Ins and outs

Getting there

Benito Juárez International Airport
, has two terminals and modern facilities. It has domestic connections with all major towns in Mexico.

There are four long-distance bus terminals: Norte (North), Sur (South), Oriente (East) and Poniente (West), divided, more or less, according to the regions they serve. All have good facilities and metro connections. Buses to some locations around Mexico City - Puebla, Cuernavaca, Pachuca and Toluca included - depart directly from the airport.

Getting around

Mexico City's metro system is straightforward, cheap and the most convenient form of public transport. Although crowded, it is certainly no more hectic than London's Underground system. It is also less polluting than the alternatives, buses and taxis, which are frequently stuck in congested traffic. One exception is the handy metrobús, which traverses an exclusive bus lane the length of Insurgentes, a major north-south artery . The Centro Histórico is best explored on foot and, if this is your first visit to Mexico City, it is recommended you get a hotel in this area. You'll be at the heart of the action and a short walk from all the major sights.


A relentless and continually expanding urban sprawl of nearly 2000 neighbourhoods, Mexico City's scope is bewildering. It would take many months to explore it entirely, but most visitors will not need to venture beyond a few main areas. The
Centro Histórico
is where all the major sights are concentrated; the
is a good place to start. Several blocks west lies the
, a tree-lined park and important landmark. Further west still lies the
Plaza de la República
and the Monumento a la Revolución, a useful orientation point. Southwest of here lies the
Zona Rosa
, Mexico City's once glorious entertainment district, now increasingly tacky. South of the Zona Rosa are the twin hip districts of
, quiet and residential, but also home to burgeoning restaurant and party scenes. West of the Zona Rosa, the verdant
Bosque de Chapultepec
is home to the world-class Museo Nacional de Antropología. To the north is the upmarket
district. On the southern fringes of the city lie the moneyed neighbourhoods of
San Angel
, the
University City
and the old Aztec canals of
. To the north,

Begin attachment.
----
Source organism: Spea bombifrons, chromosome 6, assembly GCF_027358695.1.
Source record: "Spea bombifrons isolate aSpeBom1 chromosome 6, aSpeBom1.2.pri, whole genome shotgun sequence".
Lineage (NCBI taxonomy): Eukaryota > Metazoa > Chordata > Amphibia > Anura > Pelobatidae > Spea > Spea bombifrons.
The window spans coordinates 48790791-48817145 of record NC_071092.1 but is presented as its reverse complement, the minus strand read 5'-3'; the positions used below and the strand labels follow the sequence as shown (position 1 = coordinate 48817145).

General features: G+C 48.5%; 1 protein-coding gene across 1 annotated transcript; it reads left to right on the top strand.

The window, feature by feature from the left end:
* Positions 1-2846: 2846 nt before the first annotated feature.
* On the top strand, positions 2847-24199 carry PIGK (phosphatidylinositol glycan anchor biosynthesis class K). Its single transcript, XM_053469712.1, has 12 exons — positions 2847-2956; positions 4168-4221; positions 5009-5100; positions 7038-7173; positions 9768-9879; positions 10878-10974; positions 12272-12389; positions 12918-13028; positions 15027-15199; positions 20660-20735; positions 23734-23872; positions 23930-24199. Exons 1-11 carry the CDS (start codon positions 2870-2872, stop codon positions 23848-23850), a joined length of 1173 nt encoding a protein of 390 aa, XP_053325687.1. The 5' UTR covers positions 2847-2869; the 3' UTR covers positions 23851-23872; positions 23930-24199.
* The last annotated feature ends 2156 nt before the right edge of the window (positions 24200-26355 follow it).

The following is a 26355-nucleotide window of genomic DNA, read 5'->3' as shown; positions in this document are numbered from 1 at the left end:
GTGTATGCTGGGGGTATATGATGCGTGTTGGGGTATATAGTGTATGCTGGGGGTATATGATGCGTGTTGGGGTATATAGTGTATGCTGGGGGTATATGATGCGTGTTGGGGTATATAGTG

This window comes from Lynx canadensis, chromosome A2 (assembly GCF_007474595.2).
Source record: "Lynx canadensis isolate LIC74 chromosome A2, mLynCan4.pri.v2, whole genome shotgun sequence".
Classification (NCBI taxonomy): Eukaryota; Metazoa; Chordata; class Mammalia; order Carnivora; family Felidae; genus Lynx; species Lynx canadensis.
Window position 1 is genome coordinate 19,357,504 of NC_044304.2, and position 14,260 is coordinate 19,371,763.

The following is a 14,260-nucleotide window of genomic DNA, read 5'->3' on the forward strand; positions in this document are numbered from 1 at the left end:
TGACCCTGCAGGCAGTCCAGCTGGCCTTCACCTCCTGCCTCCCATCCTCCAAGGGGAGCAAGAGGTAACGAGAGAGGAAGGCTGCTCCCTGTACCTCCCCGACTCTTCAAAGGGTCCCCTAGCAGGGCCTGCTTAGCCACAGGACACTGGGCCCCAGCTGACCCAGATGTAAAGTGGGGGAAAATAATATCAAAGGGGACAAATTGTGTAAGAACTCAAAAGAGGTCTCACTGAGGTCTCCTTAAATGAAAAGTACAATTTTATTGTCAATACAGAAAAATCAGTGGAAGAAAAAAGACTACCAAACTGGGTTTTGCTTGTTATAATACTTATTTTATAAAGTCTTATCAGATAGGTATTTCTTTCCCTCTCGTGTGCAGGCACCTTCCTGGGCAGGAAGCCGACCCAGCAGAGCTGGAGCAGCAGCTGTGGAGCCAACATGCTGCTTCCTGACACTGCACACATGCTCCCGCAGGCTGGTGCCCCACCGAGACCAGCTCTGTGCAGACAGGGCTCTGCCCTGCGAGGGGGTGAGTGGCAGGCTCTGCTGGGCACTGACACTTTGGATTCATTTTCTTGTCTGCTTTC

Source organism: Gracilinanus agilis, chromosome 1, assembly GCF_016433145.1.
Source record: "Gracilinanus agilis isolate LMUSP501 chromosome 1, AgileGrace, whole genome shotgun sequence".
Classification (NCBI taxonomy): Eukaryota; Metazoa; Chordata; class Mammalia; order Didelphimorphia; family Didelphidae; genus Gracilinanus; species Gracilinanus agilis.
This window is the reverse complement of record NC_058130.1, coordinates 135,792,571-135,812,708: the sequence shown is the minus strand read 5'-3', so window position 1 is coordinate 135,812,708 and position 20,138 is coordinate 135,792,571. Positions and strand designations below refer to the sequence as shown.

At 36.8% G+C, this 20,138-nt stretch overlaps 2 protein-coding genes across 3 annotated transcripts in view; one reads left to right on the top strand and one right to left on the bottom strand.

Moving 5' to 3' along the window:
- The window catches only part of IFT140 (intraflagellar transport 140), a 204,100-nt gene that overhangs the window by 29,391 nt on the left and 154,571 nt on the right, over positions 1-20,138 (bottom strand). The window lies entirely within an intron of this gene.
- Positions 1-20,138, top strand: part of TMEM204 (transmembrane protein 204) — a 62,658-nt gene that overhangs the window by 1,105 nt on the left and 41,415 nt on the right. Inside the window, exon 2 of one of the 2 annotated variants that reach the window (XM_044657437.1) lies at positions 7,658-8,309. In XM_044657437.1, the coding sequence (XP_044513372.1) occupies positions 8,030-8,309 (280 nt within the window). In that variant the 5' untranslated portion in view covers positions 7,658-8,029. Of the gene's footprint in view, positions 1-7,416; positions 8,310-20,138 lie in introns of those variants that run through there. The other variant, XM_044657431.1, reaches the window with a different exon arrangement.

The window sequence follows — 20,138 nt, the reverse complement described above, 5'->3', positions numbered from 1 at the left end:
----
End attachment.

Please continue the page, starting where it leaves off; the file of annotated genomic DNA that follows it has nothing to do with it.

Basílica de Guadalupe
is the country's most important religious shrine.

You will find, as you explore the city, that you use two thoroughfares more than any others. The most famous is
Paseo de la Reforma
, a wide, shaded boulevard that runs south from the Basílica de Guadalupe, past the Centro Histórico, through the Zona Rosa and on towards the Bosque de Chapultepec. The other thoroughfare is
Avenida Insurgentes
, a diagonal north-south artery about 35 km long. It passes straight through the Zona Rosa and into neighbouring districts Roma and Condesa. Reforma and Insurgentes bisect at a
(roundabout) with a statue of Cuauhtémoc, the last of the Aztec emperors. Other important thoroughfares are: the
Eje Central
Lázaro Cárdenas
), which runs south-north via the Alameda, Bellas Artes and Torre Latinoamericana, through Tlatelolco and past the Terminal del Norte (North Bus Terminal); the
Calzada de Tlalpan
, which runs north-south from near the centre, past the Terminal del Sur (South Bus Terminal) and out of the city towards Cuernavaca; the
Circuito Interior
, which encircles the city about 5 km from the centre; the
which does the same thing further out; and the
Viaducto Miguel Alemán
crossing from the east, near the airport, and joining the Periférico in the west.

Best time to visit

Spring is the hottest time of year, but the high altitude means the climate is generally mild, except for a few days in mid-winter when it can get quite cold. Even in summer the temperature at night is rarely above 13°C and in winter there can be frosts. The average annual rainfall is 660 mm and most of it falls May-October, usually in the late afternoon.

Tourist information
 is a very comprehensive website.

For up-to-date cultural listings, track down the Spanish-language
Tiempo Libre
,, on sale all over the city every Thursday. The
Secretaría de Cultura
,, has good details on city culture.

Safety and pollution

As with any large city there are grounds for caution at times. Take care in Bosque de Chapultepec, Mercado Merced, the Zona Rosa and major touristy areas, where robberies have occurred. Take care in the centre at night, and at quiet times, when you are advised to travel by taxi. As ever, crowded buses and metro trains are a favourite haunt of pickpockets. The heinous taxi murders of the 1990s are less of an issue these days, but it's still safest to use registered
taxis . The vast majority of visitors to Mexico City have a trouble-free experience, so don't believe the bad hype. Most violent crime is confined to impoverished neighbourhoods that you'll never see.

Pollution, however, is an issue. The city lies in the Valley of Mexico, a huge basin roughly 110 km long by 30 km wide. Encircling this valley is a chain of mountains that trap the air within the basin. About one in five of Mexico's population share this enclosed area with half the country's manufacturing employment breathing in much of the nation's industrial smog (worst from December to February). Common ailments that creep up over hours or days are a burning sensation in the eyes (contact lens wearers take note) and nose, and a sore throat. Local authorities advise citizens not to smoke or take outdoor exercise. Newspapers provide information on air quality, with warnings and advice.

This is edited copy from Footprint Handbooks. For comprehensive details (incl address, tel no, directions, opening times and prices) please refer to book or individual chapter PDF
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